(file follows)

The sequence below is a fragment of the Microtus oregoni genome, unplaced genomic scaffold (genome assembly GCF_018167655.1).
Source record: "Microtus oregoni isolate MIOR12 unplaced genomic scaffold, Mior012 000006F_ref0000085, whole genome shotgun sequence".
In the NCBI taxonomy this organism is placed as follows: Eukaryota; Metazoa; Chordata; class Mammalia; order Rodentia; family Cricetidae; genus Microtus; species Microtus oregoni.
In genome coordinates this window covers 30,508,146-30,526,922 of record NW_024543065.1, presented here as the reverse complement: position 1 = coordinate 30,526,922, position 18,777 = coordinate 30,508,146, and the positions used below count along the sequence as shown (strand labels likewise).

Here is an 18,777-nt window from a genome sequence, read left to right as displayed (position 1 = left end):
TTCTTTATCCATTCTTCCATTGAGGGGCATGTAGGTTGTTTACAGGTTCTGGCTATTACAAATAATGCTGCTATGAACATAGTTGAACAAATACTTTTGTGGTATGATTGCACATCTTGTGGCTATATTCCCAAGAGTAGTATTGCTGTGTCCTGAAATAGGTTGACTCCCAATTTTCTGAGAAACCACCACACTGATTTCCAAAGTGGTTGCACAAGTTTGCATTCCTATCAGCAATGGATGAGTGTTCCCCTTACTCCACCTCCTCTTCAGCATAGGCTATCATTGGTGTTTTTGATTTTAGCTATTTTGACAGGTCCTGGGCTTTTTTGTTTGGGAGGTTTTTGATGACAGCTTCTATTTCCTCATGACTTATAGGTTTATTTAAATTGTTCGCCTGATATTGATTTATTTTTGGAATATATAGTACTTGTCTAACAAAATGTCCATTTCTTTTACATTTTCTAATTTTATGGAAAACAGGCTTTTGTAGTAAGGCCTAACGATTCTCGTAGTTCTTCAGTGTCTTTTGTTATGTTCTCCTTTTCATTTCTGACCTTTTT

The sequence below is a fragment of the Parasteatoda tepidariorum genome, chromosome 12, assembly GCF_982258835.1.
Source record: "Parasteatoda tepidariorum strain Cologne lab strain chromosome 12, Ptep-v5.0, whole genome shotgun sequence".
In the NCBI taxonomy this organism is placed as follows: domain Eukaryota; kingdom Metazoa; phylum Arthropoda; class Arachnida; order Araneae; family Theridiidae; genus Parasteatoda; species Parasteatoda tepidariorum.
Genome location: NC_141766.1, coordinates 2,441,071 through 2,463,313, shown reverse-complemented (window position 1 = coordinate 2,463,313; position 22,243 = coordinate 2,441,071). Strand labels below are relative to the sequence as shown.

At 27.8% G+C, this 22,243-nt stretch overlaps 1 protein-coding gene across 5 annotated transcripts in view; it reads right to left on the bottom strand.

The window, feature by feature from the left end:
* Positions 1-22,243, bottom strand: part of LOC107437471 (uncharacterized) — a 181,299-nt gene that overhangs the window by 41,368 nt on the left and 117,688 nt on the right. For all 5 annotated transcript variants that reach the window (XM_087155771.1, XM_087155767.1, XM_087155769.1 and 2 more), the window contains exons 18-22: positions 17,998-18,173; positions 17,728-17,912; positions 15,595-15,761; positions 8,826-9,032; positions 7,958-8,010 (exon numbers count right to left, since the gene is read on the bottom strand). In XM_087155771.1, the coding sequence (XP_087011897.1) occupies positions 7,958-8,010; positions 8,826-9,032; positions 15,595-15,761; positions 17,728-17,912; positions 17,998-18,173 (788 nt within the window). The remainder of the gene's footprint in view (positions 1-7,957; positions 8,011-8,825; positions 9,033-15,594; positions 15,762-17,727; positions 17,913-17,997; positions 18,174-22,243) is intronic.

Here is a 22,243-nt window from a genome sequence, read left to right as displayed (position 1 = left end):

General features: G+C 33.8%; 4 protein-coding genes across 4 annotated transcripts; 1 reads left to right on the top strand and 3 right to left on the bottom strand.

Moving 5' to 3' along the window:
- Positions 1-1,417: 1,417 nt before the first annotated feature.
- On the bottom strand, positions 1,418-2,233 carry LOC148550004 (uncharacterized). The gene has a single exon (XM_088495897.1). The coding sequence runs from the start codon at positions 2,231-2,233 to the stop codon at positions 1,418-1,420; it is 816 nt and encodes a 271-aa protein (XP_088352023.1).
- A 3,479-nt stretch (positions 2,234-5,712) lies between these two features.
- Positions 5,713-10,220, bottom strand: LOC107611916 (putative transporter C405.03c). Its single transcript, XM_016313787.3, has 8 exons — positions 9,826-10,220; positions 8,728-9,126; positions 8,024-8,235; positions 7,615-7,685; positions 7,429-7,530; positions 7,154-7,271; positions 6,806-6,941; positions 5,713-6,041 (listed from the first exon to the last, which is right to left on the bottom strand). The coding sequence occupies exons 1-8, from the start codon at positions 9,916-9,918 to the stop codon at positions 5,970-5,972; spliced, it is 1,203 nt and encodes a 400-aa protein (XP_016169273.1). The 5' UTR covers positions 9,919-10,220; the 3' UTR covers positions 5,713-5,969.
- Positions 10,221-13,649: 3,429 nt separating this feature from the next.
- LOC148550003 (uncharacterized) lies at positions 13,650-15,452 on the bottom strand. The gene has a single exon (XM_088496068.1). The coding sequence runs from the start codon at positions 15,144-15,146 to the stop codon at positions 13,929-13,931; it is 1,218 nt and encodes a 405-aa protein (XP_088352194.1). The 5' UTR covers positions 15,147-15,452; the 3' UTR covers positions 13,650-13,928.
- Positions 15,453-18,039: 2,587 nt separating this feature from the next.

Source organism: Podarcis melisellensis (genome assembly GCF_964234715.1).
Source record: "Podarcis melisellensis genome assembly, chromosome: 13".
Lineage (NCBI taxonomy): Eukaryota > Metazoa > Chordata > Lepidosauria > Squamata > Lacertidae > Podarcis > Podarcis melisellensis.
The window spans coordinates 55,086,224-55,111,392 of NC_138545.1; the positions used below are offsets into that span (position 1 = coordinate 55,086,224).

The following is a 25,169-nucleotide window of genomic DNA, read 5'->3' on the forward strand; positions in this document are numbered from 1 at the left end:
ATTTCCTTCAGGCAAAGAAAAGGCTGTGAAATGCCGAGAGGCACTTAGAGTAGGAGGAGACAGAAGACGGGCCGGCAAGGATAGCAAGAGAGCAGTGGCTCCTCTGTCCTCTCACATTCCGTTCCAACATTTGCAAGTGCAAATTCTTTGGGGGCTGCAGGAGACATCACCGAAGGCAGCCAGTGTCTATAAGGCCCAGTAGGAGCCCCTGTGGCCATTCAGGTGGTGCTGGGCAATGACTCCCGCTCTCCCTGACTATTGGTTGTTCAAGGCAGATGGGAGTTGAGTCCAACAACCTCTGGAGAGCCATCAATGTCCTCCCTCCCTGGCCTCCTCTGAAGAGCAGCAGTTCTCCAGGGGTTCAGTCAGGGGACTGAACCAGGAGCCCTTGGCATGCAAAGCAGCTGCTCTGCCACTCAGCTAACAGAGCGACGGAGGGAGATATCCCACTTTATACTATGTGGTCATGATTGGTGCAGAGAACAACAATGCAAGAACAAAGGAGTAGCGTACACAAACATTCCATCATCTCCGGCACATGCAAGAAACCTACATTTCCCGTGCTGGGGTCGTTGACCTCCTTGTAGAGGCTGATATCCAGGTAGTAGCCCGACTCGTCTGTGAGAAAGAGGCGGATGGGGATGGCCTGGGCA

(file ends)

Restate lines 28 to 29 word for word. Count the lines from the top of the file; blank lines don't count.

The following is a 25,169-nucleotide window of genomic DNA, read 5'->3' on the forward strand; positions in this document are numbered from 1 at the left end:
ATTTCCTTCAGGCAAAGAAAAGGCTGTGAAATGCCGAGAGGCACTTAGAGTAGGAGGAGACAGAAGACGGGCCGGCAAGGATAGCAAGAGAGCAGTGGCTCCTCTGTCCTCTCACATTCCGTTCCAACATTTGCAAGTGCAAATTCTTTGGGGGCTGCAGGAGACATCACCGAAGGCAGCCAGTGTCTATAAGGCCCAGTAGGAGCCCCTGTGGCCATTCAGGTGGTGCTGGGCAATGACTCCCGCTCTCCCTGACTATTGGTTGTTCAAGGCAGATGGGAGTTGAGTCCAACAACCTCTGGAGAGCCATCAATGTCCTCCCTCCCTGGCCTCCTCTGAAGAGCAGCAGTTCTCCAGGGGTTCAGTCAGGGGACTGAACCAGGAGCCCTTGGCATGCAAAGCAGCTGCTCTGCCACTCAGCTAACAGAGCGACGGAGGGAGATATCCCACTTTATACTATGTGGTCATGATTGGTGCAGAGAACAACAATGCAAGAACAAAGGAGTAGCGTACACAAACATTCCATCATCTCCGGCACATGCAAGAAACCTACATTTCCCGTGCTGGGGTCGTTGACCTCCTTGTAGAGGCTGATATCCAGGTAGTAGCCCGACTCGTCTGTGAGAAAGAGGCGGATGGGGATGGCCTGGGCA